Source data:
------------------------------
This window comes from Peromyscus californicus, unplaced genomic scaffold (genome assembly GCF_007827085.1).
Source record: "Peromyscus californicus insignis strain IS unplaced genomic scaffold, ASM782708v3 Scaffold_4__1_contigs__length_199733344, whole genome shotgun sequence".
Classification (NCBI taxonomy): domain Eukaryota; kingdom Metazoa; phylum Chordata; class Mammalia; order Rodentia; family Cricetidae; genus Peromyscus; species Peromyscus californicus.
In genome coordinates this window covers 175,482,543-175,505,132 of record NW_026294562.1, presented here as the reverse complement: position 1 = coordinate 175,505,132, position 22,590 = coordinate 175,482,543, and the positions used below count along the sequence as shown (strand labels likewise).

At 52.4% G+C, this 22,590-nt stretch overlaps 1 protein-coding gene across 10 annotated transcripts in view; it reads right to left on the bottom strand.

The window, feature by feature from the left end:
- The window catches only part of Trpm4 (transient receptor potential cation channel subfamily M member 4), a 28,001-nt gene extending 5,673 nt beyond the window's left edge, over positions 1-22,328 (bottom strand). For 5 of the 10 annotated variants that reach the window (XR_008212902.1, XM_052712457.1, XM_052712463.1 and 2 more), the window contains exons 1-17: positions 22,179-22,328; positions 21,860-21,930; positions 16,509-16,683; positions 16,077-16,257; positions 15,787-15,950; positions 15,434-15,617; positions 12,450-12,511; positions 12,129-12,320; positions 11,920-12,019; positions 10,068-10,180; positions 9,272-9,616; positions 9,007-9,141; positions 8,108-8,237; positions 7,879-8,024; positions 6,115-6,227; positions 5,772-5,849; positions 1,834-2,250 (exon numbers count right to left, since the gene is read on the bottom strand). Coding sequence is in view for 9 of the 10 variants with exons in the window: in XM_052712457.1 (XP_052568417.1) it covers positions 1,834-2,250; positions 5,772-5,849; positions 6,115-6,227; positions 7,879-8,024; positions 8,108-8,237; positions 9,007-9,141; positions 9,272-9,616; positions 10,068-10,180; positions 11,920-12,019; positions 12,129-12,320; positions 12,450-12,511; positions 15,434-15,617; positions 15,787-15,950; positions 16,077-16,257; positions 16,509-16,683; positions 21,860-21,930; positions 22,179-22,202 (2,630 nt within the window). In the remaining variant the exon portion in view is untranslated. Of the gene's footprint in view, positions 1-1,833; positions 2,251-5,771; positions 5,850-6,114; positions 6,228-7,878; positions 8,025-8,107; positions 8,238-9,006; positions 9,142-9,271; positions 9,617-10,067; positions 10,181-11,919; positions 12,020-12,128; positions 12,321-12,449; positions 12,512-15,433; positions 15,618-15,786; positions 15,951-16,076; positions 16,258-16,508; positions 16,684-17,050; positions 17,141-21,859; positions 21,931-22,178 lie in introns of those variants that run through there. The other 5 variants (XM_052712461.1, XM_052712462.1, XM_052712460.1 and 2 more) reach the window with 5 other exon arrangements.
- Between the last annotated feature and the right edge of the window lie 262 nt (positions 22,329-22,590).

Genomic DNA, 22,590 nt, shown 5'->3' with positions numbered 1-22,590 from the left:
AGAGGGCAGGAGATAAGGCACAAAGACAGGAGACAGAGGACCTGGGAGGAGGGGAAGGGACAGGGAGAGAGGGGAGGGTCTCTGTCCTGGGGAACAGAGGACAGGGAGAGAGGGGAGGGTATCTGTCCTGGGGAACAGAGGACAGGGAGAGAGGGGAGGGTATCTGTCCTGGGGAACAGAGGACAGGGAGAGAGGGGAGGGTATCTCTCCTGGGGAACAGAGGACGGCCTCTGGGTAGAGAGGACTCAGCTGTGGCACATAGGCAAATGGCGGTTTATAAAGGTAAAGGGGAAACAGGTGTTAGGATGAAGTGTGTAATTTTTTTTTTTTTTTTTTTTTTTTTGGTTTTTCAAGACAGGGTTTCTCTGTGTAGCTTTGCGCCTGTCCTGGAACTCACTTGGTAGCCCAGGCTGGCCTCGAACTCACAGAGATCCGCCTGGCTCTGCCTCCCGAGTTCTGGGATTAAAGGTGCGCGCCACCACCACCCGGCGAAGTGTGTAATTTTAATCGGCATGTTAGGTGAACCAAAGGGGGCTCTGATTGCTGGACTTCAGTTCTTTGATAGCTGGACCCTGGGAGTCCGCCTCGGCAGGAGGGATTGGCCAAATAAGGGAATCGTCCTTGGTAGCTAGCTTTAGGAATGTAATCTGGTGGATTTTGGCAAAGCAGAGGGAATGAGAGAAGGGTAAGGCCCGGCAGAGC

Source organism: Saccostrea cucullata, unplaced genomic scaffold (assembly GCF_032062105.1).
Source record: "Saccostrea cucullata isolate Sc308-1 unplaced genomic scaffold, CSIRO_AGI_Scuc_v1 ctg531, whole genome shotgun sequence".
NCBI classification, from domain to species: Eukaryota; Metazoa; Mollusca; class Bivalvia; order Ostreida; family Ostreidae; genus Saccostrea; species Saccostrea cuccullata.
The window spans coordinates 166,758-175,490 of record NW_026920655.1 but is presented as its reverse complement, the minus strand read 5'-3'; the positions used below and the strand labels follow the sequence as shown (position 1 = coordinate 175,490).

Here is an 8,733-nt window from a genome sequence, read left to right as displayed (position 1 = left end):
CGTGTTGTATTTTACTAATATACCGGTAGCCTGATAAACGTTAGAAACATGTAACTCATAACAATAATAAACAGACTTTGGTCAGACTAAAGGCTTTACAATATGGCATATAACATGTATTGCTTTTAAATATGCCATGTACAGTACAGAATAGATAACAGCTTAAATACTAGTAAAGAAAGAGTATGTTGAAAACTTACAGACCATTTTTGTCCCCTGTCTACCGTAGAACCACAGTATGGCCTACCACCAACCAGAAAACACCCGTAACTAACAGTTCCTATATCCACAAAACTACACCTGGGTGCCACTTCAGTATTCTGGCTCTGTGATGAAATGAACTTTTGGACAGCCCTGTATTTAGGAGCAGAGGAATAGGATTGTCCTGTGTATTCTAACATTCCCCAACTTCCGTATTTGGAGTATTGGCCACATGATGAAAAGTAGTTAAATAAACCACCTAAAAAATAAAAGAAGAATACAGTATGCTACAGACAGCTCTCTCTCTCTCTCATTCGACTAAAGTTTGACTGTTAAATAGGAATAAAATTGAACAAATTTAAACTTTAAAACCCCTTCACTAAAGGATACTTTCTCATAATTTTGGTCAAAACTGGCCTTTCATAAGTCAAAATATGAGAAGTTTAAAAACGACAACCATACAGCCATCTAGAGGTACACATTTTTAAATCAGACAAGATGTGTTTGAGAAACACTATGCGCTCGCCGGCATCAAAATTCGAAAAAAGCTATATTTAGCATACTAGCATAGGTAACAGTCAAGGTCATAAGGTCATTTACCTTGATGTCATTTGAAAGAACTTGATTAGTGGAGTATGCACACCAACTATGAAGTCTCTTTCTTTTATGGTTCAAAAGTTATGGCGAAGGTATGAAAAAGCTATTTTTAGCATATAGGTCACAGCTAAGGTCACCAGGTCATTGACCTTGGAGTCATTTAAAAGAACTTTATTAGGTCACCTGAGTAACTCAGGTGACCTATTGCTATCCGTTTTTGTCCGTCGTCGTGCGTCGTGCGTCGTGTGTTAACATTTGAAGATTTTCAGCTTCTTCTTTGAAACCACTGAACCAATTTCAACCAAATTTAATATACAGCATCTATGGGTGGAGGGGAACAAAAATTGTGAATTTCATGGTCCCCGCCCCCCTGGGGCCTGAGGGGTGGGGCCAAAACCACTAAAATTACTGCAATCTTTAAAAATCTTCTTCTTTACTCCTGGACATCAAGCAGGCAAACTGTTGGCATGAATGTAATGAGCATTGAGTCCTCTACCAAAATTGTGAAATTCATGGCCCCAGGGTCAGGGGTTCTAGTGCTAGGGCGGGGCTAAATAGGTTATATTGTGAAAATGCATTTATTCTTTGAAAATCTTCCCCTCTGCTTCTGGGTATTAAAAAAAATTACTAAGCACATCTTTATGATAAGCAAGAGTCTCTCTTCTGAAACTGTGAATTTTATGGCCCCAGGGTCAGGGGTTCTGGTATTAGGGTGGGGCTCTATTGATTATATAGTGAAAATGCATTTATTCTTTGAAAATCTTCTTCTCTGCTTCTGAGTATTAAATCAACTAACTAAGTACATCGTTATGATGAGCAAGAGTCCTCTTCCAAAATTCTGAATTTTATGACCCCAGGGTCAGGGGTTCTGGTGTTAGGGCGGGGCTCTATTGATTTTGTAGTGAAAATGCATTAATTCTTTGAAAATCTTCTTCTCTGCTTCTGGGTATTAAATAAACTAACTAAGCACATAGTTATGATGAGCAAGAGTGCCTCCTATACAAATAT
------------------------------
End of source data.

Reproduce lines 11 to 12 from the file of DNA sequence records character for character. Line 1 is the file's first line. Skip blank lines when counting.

Source organism: Saccostrea cucullata, unplaced genomic scaffold (assembly GCF_032062105.1).
Source record: "Saccostrea cucullata isolate Sc308-1 unplaced genomic scaffold, CSIRO_AGI_Scuc_v1 ctg531, whole genome shotgun sequence".